Debris that prevents the internal check valve from closing may also allow oil from an oil storage tank to feed through the fuel unit by gravity, flooding the combustion chamber and risking a dangerous oil burner puffback, explosion or fire when the system re-starts.
Annual service for the fuel unit also includes a vacuum check for proper pump operation and to check for leaks in the input line.
An internal check valve on the fuel unit is designed to rapidly stop the flow of oil out of the pump and to the oil burner nozzle when the electric motor stops spinning. If the check valve is not working, as the electric motor shaft slows below its full operating speed, oil may be otherwise delivered to the oil burner nozzle at low-pressure.
In turn, low pressure oil delivery means incomplete combustion of the oil in the combustion chamber (it is not fully atomized or broken into a fine spray). Incomplete combustion of heating oil in turn clogs the oil burner nozzle, leading to sooting and even loss of heat or a dangerous oil burner puffback.
Because a failed or "sticking" oil burner pump check valve causes serious operating problems and because this internal part is not easily repaired in the field there are two common repair approaches:
We provide an article series that explains the installation & use of
An electric motor mounted on one side of the oil burner drives a shaft that in turn spins both a combustion air blower (that draws combustion air into the oil burner tube) and the fuel unit. Both of those components are connected in line on the drive shaft of the electric motor using a somewhat flexible rubber or plastic and rubber coupling.
Older "slow speed" oil burners used a motor that rotates at 1725 rpm, a speed that in turn determines the speed of the blower assembly and the fuel unit as well.
Modern "high speed" oil burners use a motor that rotates at 3450 rpm, a bit noisier but because of the additional combustion air that these systems can provide, high speed burners typically operate at a higher efficiency than the older models.
Watch out: a stripped or failed or loose coupling can result in slow burner blower assembly or fuel unit rotation and improper oil burner operation, or in no oil burner operation at all. A bad coupling or bad coupling alignment (everything should be in a straight line, motor, blower shaft, fuel unit shaft) will also be a cause of noise at the oil burner or fuel unit.
Damaged coupling joining the electric motor that drives the oil burner, the combustion air blower squirrel cage fan, and the shaft that turns the fuel pump unit itself.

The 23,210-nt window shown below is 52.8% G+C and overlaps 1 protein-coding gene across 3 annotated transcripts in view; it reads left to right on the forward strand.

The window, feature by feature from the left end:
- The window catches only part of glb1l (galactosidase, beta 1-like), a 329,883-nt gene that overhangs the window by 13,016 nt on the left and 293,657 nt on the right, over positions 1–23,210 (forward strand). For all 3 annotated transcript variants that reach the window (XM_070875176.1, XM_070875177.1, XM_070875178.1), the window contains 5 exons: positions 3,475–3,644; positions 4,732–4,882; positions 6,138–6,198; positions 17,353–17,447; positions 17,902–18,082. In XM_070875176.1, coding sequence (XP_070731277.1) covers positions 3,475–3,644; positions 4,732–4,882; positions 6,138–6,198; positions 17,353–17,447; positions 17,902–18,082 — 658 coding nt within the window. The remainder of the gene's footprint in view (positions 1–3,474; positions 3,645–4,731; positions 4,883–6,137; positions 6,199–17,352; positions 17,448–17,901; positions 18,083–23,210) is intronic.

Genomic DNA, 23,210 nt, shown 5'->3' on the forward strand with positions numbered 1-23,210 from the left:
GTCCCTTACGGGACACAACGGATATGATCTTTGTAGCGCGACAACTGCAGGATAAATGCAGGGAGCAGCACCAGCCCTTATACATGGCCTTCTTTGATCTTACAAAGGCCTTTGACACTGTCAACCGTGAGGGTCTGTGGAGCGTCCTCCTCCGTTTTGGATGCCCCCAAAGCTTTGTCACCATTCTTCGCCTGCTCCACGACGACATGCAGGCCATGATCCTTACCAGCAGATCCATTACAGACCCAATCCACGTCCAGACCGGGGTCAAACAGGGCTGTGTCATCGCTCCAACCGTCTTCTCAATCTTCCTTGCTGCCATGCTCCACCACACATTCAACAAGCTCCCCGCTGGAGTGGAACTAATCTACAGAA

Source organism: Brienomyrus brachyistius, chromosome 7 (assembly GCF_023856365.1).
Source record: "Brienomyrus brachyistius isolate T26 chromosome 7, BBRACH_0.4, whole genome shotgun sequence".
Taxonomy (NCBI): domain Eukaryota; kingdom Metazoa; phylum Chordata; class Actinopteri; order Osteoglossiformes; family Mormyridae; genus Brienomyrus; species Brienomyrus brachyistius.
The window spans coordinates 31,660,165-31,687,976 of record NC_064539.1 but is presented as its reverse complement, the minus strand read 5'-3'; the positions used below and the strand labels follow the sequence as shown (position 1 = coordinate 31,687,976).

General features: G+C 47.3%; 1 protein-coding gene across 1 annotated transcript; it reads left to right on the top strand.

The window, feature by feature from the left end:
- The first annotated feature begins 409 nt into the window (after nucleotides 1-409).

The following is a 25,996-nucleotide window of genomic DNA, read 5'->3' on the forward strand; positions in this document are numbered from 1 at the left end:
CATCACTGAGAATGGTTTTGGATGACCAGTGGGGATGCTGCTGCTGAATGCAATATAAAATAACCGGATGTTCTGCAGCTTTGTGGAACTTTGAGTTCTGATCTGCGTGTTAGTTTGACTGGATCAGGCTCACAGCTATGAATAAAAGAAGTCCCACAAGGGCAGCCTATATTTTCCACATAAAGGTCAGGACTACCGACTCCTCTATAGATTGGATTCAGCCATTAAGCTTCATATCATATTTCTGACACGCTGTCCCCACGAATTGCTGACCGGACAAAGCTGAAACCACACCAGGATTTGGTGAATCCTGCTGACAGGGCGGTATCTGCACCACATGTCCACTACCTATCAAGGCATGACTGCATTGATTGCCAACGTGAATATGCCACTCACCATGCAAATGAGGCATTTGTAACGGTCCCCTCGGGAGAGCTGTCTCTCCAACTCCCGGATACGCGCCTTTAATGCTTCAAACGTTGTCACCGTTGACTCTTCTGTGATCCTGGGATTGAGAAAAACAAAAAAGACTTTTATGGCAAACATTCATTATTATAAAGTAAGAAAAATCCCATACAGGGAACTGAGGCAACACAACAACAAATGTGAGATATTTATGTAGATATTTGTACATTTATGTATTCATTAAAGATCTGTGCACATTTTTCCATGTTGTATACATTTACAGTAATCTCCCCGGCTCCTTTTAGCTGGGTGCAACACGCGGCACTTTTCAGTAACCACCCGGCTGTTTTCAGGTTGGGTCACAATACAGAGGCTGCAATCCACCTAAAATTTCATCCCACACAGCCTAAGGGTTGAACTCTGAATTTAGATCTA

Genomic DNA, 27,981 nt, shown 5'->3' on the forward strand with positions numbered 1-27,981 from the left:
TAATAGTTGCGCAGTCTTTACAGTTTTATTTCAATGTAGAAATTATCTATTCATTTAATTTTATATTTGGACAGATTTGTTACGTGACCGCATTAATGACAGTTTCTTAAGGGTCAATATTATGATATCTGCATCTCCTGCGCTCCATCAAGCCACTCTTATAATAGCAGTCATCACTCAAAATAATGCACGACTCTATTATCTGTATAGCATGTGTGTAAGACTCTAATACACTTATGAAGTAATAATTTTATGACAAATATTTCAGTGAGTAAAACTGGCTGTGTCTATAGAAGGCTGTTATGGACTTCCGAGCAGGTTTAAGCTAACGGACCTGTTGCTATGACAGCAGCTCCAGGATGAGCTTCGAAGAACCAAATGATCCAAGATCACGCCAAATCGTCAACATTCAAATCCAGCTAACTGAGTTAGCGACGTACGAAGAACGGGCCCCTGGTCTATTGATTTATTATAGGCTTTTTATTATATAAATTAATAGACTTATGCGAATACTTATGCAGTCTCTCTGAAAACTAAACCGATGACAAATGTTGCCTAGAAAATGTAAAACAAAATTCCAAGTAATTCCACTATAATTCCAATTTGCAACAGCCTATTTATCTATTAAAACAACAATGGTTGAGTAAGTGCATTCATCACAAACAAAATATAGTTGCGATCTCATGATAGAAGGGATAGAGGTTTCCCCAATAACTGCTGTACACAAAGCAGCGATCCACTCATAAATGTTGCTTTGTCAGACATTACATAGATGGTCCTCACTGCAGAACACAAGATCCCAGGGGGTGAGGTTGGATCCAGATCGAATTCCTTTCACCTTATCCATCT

He did so after observing oil and debris and tar inside the burner tube assembly and on the oil burner's squirrel cage fan assembly. Because this fuel unit had a (small) leak around the fuel unit shaft, the entire unit was replaced. In this closeup photo of the fuel unit shaft leak you can see a tarry accumulation that convinced the tech (and us) of the leak problem.
What happens if we have even a small leak around the fuel unit drive shaft on an oil burner pump? Oil dripping into the oil burner tube soils the squirrel cage blower fan blades just enough that the blades accumulate and hold dust and debris. The result is that while the fan may look ok, it is moving less air, leading to inadequate combustion air and a smoky sooty oil burner operation, eventually perhaps a puffback. Crud accumulating in the oil burner tube will eventually clog a small bleeder hole in the tube bottom, leading to still more oil and debris accumulation in this location.
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Frequently Asked Questions (FAQs) about heating oil fuel units (oil pumps)
Question: What causes pulsating oil pressure at the oil burner?
Since I asked for one, my oil burner has a pressure gauge mounted on the unit showing the output pressure on the system. Usually the gauge is steady at 120 psi but now I see the needle is waving all over the place. What might be wrong. .
I would be a little nervous about leaving a gauge on the outlet side of a fuel unit for heating oil equipment. There is a risk of blowout of the gauge and a horrible oil leak mess. That said, look for:
Other leaks and problems besides those air leaks above can also lead to oil burner shut-down or improper oil burner nozzle cutoff problems, including:
Incidentally, Suntec also offers these additional diagnostic suggestions regarding heating oil pressures: 
If oil pressure at the outlet side of the fuel unit is low, check the accuracy of the pressure gauge, then check that the nozzle capacity is not greater than the capability of the fuel unit. We add: check that someone has not misadjusted the fuel unit pressure screw.
Improper oil burner nozzle cut-off diagnosis - here is a diagnostic procedure from Suntec:
Questions & answers or comments about diagnosing, adjusting, repairing, or replacing heating oil fuel units or oil pumps on oil-fired heating equipment: boilers, furnaces, water heaters
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Technical Reviewers & References
Related Topics, found near the top of this page suggest articles closely related to this one.